OSU Biochemistry and Molecular Biology

Dr. Patricia Rayas-Duarte




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 Research Tidbits

The prolamin proteins stored by the wheat plant in the kernels as a source of nitrogen for the development of a new plant is a marvel of polymeric (glutenin) and monomeric (gliadin) protein chains ready to form a very large polymer upon hydration and applied work.  Think in the work of mixing the dough in a yeasted bread to form a polymeric sponge that will soften during the fermentation process and then firm or set during the baking process.  The end result is the polymeric structure of yeasted bake bread possessing both elastic and viscous properties.

It is fascinating to study how a storage mass of prolamin protein chains relatively tightly folded in the wheat kernel ends up in a three dimensional sponge like network of gluten protein chains forming one of the largest polymers in nature.  The biopolymers formed the three dimensional chains that trap the CO2 and ethanol during fermentation expanding the dough. They also expand even more during the early stage of baking and end up forming the soft crumb as an interconnected system of cells and tunnels that form the bread crumb as well as a drier connected network that forms the bread crust.

All this is a result of the interconnected gluten biopolymers with specific material properties that allows them to be strong and resilient (elastic character) and expandable to flow (viscous character) as a result of an external disturbance.   The biopolymers that form the bread structure are viscoelastic at in all the stages of processing from dough to bread.  The balance of the elastic to viscous characters and their relationship to how the dough and bread behave it is the holy grail of making bread with specific characteristics, some desirable and others that definitively need to be improved, in order to produce baking goods with particular structures and for a particular customer expectations. 

We study the biochemical and physical (viscoelastic properties, surface hydrophobicity) properties of gluten biopolymers from hard red winter wheat that need to be improved and are of interest to the baking industry.  We collaborate with breeding efforts of improving the quality of wheat to achieve what the baking industry needs at the present time and anticipate future uses of wheat products.  We are creating new parameters and tools for understanding the structures of gluten biopolymers.  Specifically we strive for deciphering the physical tales of quite complicated biopolymers by interrogating their structure and biochemical components. 

For the study of material properties of gluten biopolymers, we study dough and isolated gluten systems.  We use fundamental rheological testing that measures the disturbance or deformation of the structure in the form of strain of the material under study as a response of an applied stress. We apply mechanical models to obtain quantitative information on the components of the biopolymers.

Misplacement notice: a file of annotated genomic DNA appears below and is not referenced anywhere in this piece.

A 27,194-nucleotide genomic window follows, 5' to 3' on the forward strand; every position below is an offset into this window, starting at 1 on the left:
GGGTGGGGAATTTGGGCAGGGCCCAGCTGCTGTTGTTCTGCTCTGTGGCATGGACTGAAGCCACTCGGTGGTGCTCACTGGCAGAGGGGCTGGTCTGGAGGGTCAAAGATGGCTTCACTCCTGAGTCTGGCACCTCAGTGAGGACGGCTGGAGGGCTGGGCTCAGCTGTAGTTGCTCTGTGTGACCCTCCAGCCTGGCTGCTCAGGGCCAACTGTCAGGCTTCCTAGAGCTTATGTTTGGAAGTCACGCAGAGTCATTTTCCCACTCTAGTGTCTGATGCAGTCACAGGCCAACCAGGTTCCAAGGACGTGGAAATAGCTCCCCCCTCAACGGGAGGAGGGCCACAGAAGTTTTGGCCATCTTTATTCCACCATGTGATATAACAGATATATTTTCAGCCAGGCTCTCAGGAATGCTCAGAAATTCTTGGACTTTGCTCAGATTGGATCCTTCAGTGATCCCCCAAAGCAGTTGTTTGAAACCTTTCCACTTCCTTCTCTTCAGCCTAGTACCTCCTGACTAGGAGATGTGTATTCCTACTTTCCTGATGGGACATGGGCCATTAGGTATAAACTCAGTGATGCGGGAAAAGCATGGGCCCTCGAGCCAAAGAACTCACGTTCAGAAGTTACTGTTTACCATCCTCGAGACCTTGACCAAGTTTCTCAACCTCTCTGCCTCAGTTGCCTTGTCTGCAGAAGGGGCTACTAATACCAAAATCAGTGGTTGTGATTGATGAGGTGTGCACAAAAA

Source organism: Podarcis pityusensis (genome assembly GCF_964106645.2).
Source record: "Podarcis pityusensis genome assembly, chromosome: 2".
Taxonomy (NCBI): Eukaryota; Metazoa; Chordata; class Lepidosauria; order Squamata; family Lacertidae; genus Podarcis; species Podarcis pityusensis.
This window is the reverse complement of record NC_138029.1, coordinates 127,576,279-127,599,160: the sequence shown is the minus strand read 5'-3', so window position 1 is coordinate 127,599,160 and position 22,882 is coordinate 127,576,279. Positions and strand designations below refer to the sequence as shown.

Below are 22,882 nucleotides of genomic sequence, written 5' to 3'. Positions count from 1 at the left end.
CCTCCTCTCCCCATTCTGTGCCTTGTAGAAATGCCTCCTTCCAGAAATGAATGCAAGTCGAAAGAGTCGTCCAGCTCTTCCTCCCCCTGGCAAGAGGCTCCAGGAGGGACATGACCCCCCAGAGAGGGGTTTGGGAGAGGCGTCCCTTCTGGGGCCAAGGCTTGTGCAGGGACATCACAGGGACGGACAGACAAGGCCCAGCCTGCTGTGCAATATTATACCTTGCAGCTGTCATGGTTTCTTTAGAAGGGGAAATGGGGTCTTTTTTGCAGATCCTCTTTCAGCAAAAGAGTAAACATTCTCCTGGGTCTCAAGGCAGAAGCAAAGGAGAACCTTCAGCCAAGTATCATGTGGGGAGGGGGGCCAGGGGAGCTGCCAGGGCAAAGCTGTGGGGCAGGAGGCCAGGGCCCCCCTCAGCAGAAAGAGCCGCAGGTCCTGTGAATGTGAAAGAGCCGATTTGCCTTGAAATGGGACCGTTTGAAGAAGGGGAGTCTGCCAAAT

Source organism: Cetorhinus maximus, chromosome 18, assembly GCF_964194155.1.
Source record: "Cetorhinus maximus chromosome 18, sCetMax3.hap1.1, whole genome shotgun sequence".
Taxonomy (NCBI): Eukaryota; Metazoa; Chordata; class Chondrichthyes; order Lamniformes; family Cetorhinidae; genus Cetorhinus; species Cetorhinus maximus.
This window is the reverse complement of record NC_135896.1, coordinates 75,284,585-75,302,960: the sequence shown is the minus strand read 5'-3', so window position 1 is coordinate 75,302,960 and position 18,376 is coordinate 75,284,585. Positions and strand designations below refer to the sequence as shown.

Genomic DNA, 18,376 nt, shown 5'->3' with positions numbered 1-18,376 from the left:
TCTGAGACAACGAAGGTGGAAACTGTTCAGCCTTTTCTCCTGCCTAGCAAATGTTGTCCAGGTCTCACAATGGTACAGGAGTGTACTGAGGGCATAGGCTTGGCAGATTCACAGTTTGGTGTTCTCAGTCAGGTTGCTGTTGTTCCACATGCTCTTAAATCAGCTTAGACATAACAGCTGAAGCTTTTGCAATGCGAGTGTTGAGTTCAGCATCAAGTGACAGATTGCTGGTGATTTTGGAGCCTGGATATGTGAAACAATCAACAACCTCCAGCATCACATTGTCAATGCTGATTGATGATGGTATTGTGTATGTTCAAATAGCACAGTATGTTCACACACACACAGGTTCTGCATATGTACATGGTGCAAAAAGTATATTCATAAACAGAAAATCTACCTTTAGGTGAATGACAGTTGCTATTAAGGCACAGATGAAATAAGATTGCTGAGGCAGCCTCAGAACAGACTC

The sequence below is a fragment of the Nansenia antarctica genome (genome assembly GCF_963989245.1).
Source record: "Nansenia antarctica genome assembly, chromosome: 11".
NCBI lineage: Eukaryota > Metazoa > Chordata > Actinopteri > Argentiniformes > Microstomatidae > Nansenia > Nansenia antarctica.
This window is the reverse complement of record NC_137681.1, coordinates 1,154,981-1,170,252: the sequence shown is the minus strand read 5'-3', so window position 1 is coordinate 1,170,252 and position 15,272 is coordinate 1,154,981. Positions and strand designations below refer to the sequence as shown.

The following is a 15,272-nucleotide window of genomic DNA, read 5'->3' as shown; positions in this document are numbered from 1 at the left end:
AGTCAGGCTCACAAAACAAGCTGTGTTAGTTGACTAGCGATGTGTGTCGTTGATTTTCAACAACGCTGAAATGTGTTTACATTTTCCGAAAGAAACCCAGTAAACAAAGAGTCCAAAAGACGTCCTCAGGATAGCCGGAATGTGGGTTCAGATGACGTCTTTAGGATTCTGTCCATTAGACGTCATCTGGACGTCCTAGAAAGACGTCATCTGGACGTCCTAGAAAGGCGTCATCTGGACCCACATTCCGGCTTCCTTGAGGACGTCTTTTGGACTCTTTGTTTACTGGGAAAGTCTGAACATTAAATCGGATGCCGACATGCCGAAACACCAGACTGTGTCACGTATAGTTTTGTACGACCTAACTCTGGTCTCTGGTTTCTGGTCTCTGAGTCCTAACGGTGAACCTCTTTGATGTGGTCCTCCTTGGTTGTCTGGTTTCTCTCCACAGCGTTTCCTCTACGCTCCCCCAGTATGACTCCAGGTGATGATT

The information gained from these tests are related to the traditional empirical rheological testing that has been used since the 1940’s and have been successful in giving guidance to quality indicators of particular performance.  However, these empirical tests cannot be compared across each other and lack theoretical basis.

Strains vs. stress curves from fundamental tests are used to estimate key properties that reveal comparisons of the molecular structures formed by the gluten biopolymers.  These biopolymers have extensive polymorphism within the wheat cultivars and wild relatives.  This means that there are large number of individual proteins from different classes resulting in complex mixtures of homologous proteins varying in molecular mass and charge.  For example, individual proteins of low molecular weight glutenins (30-50 KDa) and gliadins (α-, ß-, γ- and ω-gliadins, 28 – 55 kDa) are difficult to isolate since their composition and molecular size is similar.  Up today, it has been difficult to prove the contribution of each particular type of gluten proteins with the present technology.   In the future, molecular genetic tools will be able to handle polyploid plants such as wheat with more efficacy.  For example, it will be possible to silence specific low molecular weight glutenin and gliadin proteins in hexaploid (six genomes in the cell) wheat, then direct evidence of the contribution of these proteins will be provided.  Thus, it will be possible to determine the underlying mechanism of the contributions of each gluten protein type. This will make possible to design the protein type and ratio that will produce a desired structure and functionality in specific products.   

We study three broad groups of gluten proteins known as high molecular glutenins, low molecular weight glutenins and gliadins.  We are interested in biochemical indicators such as protein-protein interactions, protein characteristics including charge to mass ratio, composition of groups separated by solubility and electrophoretic mobility, water soluble complex carbohydrates, antioxidant compounds found in hexaploid bread wheat.  Our interest also includes the study of compounds that will preserve the quality of frozen dough.  Our team and collaborators use modeling to understand mechanical properties of wheat kernels, gluten and dough.  We compare the coefficients of the pure elastic character, the retarded elastic behavior and the viscous flow to understand the quality character associated with each variety and breeding line. 

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